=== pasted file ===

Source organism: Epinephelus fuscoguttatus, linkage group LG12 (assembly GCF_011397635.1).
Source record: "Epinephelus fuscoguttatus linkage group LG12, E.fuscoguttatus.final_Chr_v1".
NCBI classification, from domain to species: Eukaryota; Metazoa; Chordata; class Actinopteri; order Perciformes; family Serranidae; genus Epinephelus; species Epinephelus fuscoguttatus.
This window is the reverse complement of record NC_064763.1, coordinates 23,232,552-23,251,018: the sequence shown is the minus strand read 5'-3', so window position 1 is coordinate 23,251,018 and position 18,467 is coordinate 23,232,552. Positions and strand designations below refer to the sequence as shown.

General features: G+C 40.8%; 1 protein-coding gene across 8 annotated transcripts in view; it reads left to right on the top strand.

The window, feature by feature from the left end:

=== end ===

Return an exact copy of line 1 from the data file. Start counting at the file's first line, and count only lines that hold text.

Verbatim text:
Source organism: Epinephelus fuscoguttatus, linkage group LG12 (assembly GCF_011397635.1).